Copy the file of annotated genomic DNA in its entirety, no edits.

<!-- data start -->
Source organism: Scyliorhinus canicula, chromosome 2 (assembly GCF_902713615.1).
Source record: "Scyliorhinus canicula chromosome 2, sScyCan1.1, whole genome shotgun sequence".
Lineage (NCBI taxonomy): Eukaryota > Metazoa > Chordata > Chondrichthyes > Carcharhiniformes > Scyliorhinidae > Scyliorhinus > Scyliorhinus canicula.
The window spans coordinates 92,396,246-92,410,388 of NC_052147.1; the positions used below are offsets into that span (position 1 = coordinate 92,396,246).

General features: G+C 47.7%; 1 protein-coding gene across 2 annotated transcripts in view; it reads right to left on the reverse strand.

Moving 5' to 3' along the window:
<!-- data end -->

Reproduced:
Source organism: Scyliorhinus canicula, chromosome 2 (assembly GCF_902713615.1).
Source record: "Scyliorhinus canicula chromosome 2, sScyCan1.1, whole genome shotgun sequence".
Lineage (NCBI taxonomy): Eukaryota > Metazoa > Chordata > Chondrichthyes > Carcharhiniformes > Scyliorhinidae > Scyliorhinus > Scyliorhinus canicula.
The window spans coordinates 92,396,246-92,410,388 of NC_052147.1; the positions used below are offsets into that span (position 1 = coordinate 92,396,246).

General features: G+C 47.7%; 1 protein-coding gene across 2 annotated transcripts in view; it reads right to left on the reverse strand.

Moving 5' to 3' along the window: